Religion in Ellen G. White’s PortlandDecember 14, 2006
This post comes about in a rather round-about way. For some weeks I have been an avid reader of the Strange Maps blog. I got to thinking about adventist history & maps, and googled those terms. most of the links were modern–maps of SDA college/university campuses, directions to SDA churches etc. I did however follow a link that led me here. The article is a preview of a historical project–the development and publication of an historical atlas of Maine. The article was first published as: Hatlen, Burton, Joshua M. Smith, Peter Lodge and Michael Hermann. 2002. “A Sampler from the New Historical Atlas of Maine: Religion in Maine.” Maine Policy Review 11(1): 48-57. The article discusses the religious settlement of Maine–and importantly for my purposes–focusses on Portland; with a .pdf of an 1847 map of Portland’s churches. Portland–as all historically literate SDAs will know–was where Ellen G. White spent her childhood and first heard and accepted the Adventist message.
Ellen and her fraternal twin sister Elizabeth were born on November 26, 1827 in Gorham, Maine to Robert and Eunice Harmon. They were the youngest of the eight Harmon children.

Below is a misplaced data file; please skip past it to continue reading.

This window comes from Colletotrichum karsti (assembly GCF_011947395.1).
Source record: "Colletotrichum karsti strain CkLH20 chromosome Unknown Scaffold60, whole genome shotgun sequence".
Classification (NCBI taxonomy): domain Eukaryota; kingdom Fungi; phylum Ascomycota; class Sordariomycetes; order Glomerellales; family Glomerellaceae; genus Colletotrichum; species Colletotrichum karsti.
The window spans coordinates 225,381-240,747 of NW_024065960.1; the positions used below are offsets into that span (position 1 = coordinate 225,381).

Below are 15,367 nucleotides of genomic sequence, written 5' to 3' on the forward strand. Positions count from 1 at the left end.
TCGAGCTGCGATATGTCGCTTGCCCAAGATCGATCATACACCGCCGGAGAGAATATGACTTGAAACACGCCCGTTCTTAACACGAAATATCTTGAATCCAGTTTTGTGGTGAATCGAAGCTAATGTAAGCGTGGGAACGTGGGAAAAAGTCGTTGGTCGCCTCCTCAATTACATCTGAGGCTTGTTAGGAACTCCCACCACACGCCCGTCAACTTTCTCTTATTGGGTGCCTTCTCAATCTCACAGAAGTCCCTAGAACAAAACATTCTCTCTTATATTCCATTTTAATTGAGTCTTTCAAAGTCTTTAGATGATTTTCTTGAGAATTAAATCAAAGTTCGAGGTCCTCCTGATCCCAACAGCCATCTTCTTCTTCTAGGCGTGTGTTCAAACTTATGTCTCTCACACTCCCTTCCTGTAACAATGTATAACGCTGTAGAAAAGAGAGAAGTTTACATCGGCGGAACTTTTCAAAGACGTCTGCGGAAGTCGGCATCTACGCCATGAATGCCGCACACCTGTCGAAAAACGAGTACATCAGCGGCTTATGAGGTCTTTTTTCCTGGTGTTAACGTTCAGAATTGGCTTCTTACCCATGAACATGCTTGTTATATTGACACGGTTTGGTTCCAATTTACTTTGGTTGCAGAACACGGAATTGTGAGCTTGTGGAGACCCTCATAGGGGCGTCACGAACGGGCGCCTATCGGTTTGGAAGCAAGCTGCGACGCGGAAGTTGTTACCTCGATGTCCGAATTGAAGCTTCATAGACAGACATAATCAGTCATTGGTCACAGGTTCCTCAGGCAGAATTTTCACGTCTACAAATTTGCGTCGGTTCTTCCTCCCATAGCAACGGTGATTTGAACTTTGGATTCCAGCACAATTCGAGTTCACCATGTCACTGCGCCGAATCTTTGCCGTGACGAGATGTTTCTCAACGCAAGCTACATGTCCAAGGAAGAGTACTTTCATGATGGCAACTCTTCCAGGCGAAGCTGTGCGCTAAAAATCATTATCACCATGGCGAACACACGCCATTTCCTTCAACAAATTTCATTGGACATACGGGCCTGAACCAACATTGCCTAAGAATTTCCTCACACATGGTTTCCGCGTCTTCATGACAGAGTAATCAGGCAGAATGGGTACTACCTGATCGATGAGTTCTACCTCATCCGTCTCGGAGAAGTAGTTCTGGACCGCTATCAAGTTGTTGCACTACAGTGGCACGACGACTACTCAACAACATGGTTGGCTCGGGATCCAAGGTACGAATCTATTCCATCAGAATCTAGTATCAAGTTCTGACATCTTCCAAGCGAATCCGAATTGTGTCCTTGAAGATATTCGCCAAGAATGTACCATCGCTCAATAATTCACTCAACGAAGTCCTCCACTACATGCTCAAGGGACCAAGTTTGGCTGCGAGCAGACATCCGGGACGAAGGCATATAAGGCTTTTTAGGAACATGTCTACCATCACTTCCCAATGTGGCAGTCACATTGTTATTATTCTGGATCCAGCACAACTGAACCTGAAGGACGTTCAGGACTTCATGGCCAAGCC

A few years after the birth of Ellen and Elizabeth, Robert Harmon (left) gave up farming and moved to the city of Portland, about twelve miles east, where he began work as a hat-maker.
While living in Portland, the Harmon family attended the Chestnut Street Methodist Church; and it was there that Ellen and her siblings received their early religious instruction.
In March, 1840, the Harmon family attended a revival at the Casco Street Christian Church in Portland, (below left) and heard William Miller preach on the second coming of Christ.